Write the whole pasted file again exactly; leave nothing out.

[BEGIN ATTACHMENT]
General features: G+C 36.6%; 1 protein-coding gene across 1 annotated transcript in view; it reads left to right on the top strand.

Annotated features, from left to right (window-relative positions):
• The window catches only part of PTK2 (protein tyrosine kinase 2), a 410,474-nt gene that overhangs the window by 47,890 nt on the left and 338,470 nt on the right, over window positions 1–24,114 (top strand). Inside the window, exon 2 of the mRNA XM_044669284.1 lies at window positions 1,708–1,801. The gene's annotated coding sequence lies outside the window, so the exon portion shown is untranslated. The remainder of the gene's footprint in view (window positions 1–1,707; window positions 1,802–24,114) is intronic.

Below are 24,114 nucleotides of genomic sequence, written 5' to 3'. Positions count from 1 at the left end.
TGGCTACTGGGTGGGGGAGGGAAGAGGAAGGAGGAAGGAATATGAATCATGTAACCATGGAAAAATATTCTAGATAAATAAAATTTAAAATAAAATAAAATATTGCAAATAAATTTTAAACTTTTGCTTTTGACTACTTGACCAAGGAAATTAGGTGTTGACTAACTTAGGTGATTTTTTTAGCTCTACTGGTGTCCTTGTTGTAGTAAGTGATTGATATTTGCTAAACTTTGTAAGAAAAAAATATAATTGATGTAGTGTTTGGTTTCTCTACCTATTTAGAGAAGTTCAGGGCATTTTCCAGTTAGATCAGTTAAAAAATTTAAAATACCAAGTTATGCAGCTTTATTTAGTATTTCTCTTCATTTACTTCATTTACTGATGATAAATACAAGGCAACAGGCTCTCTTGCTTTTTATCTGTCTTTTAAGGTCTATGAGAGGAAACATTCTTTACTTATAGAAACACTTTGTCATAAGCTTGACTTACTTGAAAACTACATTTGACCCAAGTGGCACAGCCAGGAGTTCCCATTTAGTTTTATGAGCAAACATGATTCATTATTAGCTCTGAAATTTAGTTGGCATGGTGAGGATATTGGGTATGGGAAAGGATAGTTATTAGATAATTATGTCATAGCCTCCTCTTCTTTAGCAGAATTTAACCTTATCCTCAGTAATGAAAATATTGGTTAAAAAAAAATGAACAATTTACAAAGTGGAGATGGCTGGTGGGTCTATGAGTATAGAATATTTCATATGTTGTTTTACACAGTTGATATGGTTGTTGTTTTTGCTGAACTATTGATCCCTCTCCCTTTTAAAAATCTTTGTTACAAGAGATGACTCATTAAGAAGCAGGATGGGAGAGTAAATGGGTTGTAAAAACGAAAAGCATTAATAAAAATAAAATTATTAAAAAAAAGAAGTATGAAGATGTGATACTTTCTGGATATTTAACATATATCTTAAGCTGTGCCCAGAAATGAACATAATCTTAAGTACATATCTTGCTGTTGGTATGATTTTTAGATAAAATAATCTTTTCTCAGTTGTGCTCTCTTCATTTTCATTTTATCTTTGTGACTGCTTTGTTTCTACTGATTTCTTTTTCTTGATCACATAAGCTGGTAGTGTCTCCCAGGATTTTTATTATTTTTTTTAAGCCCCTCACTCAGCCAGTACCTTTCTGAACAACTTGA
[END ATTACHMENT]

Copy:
General features: G+C 36.6%; 1 protein-coding gene across 1 annotated transcript in view; it reads left to right on the top strand.

Annotated features, from left to right (window-relative positions):
• The window catches only part of PTK2 (protein tyrosine kinase 2), a 410,474-nt gene that overhangs the window by 47,890 nt on the left and 338,470 nt on the right, over window positions 1–24,114 (top strand). Inside the window, exon 2 of the mRNA XM_044669284.1 lies at window positions 1,708–1,801. The gene's annotated coding sequence lies outside the window, so the exon portion shown is untranslated. The remainder of the gene's footprint in view (window positions 1–1,707; window positions 1,802–24,114) is intronic.

Below are 24,114 nucleotides of genomic sequence, written 5' to 3'. Positions count from 1 at the left end.
TGGCTACTGGGTGGGGGAGGGAAGAGGAAGGAGGAAGGAATATGAATCATGTAACCATGGAAAAATATTCTAGATAAATAAAATTTAAAATAAAATAAAATATTGCAAATAAATTTTAAACTTTTGCTTTTGACTACTTGACCAAGGAAATTAGGTGTTGACTAACTTAGGTGATTTTTTTAGCTCTACTGGTGTCCTTGTTGTAGTAAGTGATTGATATTTGCTAAACTTTGTAAGAAAAAAATATAATTGATGTAGTGTTTGGTTTCTCTACCTATTTAGAGAAGTTCAGGGCATTTTCCAGTTAGATCAGTTAAAAAATTTAAAATACCAAGTTATGCAGCTTTATTTAGTATTTCTCTTCATTTACTTCATTTACTGATGATAAATACAAGGCAACAGGCTCTCTTGCTTTTTATCTGTCTTTTAAGGTCTATGAGAGGAAACATTCTTTACTTATAGAAACACTTTGTCATAAGCTTGACTTACTTGAAAACTACATTTGACCCAAGTGGCACAGCCAGGAGTTCCCATTTAGTTTTATGAGCAAACATGATTCATTATTAGCTCTGAAATTTAGTTGGCATGGTGAGGATATTGGGTATGGGAAAGGATAGTTATTAGATAATTATGTCATAGCCTCCTCTTCTTTAGCAGAATTTAACCTTATCCTCAGTAATGAAAATATTGGTTAAAAAAAAATGAACAATTTACAAAGTGGAGATGGCTGGTGGGTCTATGAGTATAGAATATTTCATATGTTGTTTTACACAGTTGATATGGTTGTTGTTTTTGCTGAACTATTGATCCCTCTCCCTTTTAAAAATCTTTGTTACAAGAGATGACTCATTAAGAAGCAGGATGGGAGAGTAAATGGGTTGTAAAAACGAAAAGCATTAATAAAAATAAAATTATTAAAAAAAAGAAGTATGAAGATGTGATACTTTCTGGATATTTAACATATATCTTAAGCTGTGCCCAGAAATGAACATAATCTTAAGTACATATCTTGCTGTTGGTATGATTTTTAGATAAAATAATCTTTTCTCAGTTGTGCTCTCTTCATTTTCATTTTATCTTTGTGACTGCTTTGTTTCTACTGATTTCTTTTTCTTGATCACATAAGCTGGTAGTGTCTCCCAGGATTTTTATTATTTTTTTTAAGCCCCTCACTCAGCCAGTACCTTTCTGAACAACTTGA